2000s

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(New page: ==The Face of America== In the new millennium, the Peace Corps’ mission is more vital than ever. On June 27, 2000, Director Mark Schneider announces that, for the first time ever, al...)
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On October 1, 2005, Peace Corps’ Volunteer numbers reach a 30-year high: 7,810 Americans currently serve in the Peace Corps in 77 countries. To date, 182,000 Volunteers have served in 138 countries.
On October 1, 2005, Peace Corps’ Volunteer numbers reach a 30-year high: 7,810 Americans currently serve in the Peace Corps in 77 countries. To date, 182,000 Volunteers have served in 138 countries.
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==External Links==
==External Links==
[http://www.peacecorps.gov/index.cfm?shell=learn.whatispc.history.decades.2000 2000s] Official US Peace Corps Website
[http://www.peacecorps.gov/index.cfm?shell=learn.whatispc.history.decades.2000 2000s] Official US Peace Corps Website

Revision as of 01:09, 15 April 2008

The Face of America

In the new millennium, the Peace Corps’ mission is more vital than ever.

On June 27, 2000, Director Mark Schneider announces that, for the first time ever, all 2,400 Peace Corps Volunteers serving in 25 countries in Africa will be trained as educators of HIV/AIDS prevention and care.

Following the terrorist attacks of September 11, 2001, President George W. Bush calls on each American to commit at least two years or 4,000 hours of his or her life to the service of neighbors. His remarks, delivered during the State of the Union Address to the nation on January 29, 2002, specifically highlights the work of Peace Corps Volunteers and results in record highs in application requests and applicants.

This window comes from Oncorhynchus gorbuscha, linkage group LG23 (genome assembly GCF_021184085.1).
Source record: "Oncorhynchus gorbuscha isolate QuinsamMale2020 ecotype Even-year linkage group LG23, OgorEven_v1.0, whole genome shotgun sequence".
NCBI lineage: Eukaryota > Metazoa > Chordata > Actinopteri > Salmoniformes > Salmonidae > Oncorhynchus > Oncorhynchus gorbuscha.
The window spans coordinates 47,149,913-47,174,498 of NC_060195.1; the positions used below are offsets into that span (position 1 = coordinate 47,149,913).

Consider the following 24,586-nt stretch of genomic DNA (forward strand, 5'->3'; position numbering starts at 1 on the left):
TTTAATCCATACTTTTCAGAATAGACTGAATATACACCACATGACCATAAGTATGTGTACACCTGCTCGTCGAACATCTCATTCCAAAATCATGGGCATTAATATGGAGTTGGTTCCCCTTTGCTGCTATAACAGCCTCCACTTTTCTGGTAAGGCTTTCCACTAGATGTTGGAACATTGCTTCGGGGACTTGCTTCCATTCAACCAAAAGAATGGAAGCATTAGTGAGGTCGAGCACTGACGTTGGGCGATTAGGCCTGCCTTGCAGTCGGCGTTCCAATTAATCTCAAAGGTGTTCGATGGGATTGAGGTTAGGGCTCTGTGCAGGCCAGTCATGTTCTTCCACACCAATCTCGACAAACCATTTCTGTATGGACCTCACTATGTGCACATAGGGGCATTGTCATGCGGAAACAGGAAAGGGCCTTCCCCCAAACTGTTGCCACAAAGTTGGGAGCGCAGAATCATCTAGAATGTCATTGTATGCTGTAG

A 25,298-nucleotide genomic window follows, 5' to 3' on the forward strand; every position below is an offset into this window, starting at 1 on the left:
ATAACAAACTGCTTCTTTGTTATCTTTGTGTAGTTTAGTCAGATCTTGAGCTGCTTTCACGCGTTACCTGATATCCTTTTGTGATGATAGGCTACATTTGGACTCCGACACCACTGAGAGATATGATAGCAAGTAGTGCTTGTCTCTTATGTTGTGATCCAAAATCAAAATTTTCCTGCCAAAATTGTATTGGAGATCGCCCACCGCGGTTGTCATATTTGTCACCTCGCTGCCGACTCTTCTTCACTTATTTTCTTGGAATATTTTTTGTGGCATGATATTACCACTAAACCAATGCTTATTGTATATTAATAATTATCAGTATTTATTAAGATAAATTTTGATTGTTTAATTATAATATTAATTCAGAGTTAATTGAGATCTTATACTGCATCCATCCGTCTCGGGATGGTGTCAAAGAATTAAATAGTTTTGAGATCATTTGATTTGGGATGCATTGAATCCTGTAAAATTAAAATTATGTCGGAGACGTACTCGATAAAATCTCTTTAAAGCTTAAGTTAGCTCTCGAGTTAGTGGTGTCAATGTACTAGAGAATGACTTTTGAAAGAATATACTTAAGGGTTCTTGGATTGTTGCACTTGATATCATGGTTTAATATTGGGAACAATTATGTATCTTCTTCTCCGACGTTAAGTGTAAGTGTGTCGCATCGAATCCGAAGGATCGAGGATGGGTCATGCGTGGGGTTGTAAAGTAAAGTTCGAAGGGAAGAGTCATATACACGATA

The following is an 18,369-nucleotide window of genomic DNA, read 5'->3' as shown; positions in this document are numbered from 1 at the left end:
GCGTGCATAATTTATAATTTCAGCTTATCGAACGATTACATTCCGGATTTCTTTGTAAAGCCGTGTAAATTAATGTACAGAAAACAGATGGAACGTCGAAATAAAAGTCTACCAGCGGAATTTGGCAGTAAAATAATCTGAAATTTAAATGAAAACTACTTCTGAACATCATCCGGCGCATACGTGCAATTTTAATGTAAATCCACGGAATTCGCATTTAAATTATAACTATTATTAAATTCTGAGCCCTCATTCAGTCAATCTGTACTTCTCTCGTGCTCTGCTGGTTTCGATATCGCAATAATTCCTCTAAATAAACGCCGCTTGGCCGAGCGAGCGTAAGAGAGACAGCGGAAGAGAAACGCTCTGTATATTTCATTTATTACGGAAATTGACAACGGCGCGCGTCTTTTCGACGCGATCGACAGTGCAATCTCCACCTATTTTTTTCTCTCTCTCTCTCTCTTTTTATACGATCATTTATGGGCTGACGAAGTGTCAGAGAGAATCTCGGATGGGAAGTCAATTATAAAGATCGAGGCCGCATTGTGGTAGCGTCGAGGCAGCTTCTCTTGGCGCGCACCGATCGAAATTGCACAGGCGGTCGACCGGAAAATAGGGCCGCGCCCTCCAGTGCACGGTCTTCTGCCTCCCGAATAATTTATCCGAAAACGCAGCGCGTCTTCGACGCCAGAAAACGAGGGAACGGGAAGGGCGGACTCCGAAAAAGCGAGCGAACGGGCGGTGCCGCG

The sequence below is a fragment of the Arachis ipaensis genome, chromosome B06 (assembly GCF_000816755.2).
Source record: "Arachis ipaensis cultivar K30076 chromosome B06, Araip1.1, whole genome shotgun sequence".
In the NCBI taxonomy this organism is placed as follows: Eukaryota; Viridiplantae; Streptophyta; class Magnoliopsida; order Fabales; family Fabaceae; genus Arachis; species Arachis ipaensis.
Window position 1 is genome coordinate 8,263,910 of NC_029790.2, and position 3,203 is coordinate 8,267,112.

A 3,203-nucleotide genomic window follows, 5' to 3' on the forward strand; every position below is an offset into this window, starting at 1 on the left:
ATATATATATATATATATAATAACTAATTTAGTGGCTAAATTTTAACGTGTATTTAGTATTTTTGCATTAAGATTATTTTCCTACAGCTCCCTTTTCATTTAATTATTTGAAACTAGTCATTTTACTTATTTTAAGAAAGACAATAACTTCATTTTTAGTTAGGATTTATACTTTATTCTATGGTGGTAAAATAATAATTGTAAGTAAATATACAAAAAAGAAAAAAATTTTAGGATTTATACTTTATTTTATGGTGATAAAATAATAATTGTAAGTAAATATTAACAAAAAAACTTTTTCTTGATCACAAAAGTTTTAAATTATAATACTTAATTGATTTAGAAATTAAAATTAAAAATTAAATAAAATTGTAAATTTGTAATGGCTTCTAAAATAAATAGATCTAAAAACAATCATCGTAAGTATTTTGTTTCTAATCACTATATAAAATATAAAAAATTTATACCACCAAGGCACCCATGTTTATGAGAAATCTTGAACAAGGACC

On September 14, 2002, Peruvian President Alejandro Toledo visits Peace Corps headquarters. During President Toledo’s historic visit, he shares with agency staffers personal details of the crucial role that Peace Corps Volunteers played in his young life. In 1963, President Toledo, then an adolescent shoeshine boy, developed a lasting friendship with Peace Corps Volunteers Joel Meister and Nancy Deeds. After President Toledo graduated from high school, Meister and Deeds helped him gain admission to San Francisco City College and later, San Francisco State University. Subsequently, the future Peruvian President would earn a scholarship for graduate studies at Stanford University.

On September 26, 2002, Hipólito Mejía Domínguez, President of the Dominican Republic, visits Peace Corps headquarters. President Mejia discusses the importance of his country’s relationship with the Peace Corps and his plans to ensure the partnership continues and prospers. President Mejia learned English from Peace Corps Volunteers when he was a child. Mejia states, "I understand firsthand the work of Peace Corps Volunteers, and I tell everyone I can, especially other politicians, that Peace Corps is very important. The work that Peace Corps Volunteers do in my country is wonderful."

On September 30, 2002, Habitat for Humanity International and the Peace Corps join forces by signing a memorandum of understanding to collaborate on projects in select regions across the world.